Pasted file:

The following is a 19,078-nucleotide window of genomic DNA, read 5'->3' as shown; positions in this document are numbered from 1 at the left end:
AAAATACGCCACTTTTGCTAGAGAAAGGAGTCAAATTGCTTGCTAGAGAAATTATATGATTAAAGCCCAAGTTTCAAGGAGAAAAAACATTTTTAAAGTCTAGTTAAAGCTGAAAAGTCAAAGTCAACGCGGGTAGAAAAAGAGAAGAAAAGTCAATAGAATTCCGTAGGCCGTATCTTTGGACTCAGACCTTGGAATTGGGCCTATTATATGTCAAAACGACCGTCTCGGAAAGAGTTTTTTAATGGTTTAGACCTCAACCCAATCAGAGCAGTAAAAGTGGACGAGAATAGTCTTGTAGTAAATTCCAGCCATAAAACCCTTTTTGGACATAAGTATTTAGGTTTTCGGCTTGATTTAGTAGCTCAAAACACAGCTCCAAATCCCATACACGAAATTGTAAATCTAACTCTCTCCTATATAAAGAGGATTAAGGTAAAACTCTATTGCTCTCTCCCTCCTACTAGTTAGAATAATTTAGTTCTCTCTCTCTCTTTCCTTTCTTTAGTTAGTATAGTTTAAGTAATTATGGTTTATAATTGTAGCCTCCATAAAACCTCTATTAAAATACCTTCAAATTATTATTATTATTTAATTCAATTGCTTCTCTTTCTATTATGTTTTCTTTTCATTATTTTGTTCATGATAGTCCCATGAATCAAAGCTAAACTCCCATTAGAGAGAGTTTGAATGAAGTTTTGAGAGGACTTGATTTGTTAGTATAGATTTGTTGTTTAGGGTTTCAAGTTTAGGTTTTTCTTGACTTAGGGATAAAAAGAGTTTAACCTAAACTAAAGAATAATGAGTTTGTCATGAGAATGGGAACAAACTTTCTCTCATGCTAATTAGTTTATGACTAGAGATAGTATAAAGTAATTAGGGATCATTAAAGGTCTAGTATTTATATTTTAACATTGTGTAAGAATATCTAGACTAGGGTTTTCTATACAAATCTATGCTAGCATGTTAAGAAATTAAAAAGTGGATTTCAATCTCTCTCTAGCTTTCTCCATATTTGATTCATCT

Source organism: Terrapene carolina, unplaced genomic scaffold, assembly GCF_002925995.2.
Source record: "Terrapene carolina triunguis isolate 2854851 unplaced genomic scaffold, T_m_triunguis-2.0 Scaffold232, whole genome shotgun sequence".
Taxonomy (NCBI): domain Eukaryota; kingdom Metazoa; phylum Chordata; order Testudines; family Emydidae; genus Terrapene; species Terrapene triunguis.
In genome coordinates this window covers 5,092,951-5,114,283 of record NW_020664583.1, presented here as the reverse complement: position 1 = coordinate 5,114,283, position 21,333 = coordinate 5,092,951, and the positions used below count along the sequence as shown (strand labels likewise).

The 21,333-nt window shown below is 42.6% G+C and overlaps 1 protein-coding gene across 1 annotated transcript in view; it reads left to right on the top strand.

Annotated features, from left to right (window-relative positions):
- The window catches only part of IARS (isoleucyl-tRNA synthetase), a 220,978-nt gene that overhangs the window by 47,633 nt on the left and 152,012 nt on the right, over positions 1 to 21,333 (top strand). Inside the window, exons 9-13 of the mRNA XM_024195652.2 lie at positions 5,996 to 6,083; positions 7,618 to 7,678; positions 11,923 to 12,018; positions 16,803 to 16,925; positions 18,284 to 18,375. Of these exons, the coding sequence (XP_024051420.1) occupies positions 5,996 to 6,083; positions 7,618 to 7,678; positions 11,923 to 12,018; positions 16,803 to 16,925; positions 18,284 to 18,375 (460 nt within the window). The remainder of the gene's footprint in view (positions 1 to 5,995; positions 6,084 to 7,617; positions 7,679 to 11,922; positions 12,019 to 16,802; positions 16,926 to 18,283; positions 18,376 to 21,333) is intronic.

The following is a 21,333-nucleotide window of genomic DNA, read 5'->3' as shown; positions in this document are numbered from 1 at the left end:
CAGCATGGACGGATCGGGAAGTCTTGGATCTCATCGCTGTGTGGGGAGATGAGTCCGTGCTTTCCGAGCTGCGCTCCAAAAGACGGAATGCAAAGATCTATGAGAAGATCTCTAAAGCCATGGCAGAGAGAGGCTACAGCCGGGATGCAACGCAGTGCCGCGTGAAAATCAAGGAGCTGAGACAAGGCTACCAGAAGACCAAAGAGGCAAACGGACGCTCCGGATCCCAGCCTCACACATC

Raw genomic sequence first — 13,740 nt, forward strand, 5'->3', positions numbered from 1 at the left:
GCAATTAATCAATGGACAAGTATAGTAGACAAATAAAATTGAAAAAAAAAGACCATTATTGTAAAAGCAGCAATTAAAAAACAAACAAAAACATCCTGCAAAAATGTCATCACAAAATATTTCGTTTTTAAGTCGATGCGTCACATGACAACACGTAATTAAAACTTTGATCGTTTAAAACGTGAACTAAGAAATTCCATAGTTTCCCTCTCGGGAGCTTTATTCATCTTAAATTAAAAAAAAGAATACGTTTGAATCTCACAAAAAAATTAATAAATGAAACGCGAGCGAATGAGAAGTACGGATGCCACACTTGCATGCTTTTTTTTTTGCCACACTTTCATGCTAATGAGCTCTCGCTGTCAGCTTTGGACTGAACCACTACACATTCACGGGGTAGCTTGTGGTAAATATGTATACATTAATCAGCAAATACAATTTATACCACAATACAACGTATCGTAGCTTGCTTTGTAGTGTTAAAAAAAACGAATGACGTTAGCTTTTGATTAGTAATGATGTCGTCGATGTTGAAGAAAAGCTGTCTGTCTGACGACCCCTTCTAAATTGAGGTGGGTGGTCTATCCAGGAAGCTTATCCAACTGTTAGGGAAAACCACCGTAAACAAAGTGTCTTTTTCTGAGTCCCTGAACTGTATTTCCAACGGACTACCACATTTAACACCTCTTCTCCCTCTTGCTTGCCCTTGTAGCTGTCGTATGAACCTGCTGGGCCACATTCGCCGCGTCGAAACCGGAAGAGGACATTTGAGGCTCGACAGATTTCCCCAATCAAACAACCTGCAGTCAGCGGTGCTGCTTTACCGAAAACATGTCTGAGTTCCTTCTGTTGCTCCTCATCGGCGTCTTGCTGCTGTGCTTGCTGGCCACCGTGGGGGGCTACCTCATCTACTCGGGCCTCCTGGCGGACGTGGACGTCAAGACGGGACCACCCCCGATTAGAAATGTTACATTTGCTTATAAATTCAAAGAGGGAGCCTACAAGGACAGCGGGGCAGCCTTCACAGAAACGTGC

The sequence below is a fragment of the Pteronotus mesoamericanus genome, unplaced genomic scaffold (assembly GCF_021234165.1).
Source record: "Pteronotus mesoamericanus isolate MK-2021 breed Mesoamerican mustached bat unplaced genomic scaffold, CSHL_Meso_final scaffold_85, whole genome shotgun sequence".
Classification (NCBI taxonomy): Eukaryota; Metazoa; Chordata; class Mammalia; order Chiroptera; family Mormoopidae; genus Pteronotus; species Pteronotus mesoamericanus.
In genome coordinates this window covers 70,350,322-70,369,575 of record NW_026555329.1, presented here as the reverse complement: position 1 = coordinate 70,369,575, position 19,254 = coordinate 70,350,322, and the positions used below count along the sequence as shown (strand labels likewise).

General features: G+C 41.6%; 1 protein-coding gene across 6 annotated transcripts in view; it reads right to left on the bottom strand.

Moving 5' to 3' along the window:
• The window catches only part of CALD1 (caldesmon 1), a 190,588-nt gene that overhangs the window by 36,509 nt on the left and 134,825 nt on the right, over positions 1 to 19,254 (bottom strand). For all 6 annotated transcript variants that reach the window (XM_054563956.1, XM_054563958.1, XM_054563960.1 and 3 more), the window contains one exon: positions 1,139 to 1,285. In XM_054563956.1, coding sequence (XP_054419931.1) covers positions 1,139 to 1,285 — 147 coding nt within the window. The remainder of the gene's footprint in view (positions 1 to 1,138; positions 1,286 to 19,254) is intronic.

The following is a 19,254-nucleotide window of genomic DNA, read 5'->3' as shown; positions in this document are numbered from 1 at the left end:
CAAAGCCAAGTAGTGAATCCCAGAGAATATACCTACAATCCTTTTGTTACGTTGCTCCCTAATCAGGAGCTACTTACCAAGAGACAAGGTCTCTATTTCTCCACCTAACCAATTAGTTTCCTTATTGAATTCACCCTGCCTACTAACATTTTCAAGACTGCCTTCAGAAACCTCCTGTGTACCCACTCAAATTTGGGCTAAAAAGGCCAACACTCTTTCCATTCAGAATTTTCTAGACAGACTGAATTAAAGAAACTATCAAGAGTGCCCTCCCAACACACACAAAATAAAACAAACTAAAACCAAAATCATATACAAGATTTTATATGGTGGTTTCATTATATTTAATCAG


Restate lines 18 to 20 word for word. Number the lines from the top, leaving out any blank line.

General features: G+C 41.6%; 1 protein-coding gene across 6 annotated transcripts in view; it reads right to left on the bottom strand.

Moving 5' to 3' along the window:
• The window catches only part of CALD1 (caldesmon 1), a 190,588-nt gene that overhangs the window by 36,509 nt on the left and 134,825 nt on the right, over positions 1 to 19,254 (bottom strand). For all 6 annotated transcript variants that reach the window (XM_054563956.1, XM_054563958.1, XM_054563960.1 and 3 more), the window contains one exon: positions 1,139 to 1,285. In XM_054563956.1, coding sequence (XP_054419931.1) covers positions 1,139 to 1,285 — 147 coding nt within the window. The remainder of the gene's footprint in view (positions 1 to 1,138; positions 1,286 to 19,254) is intronic.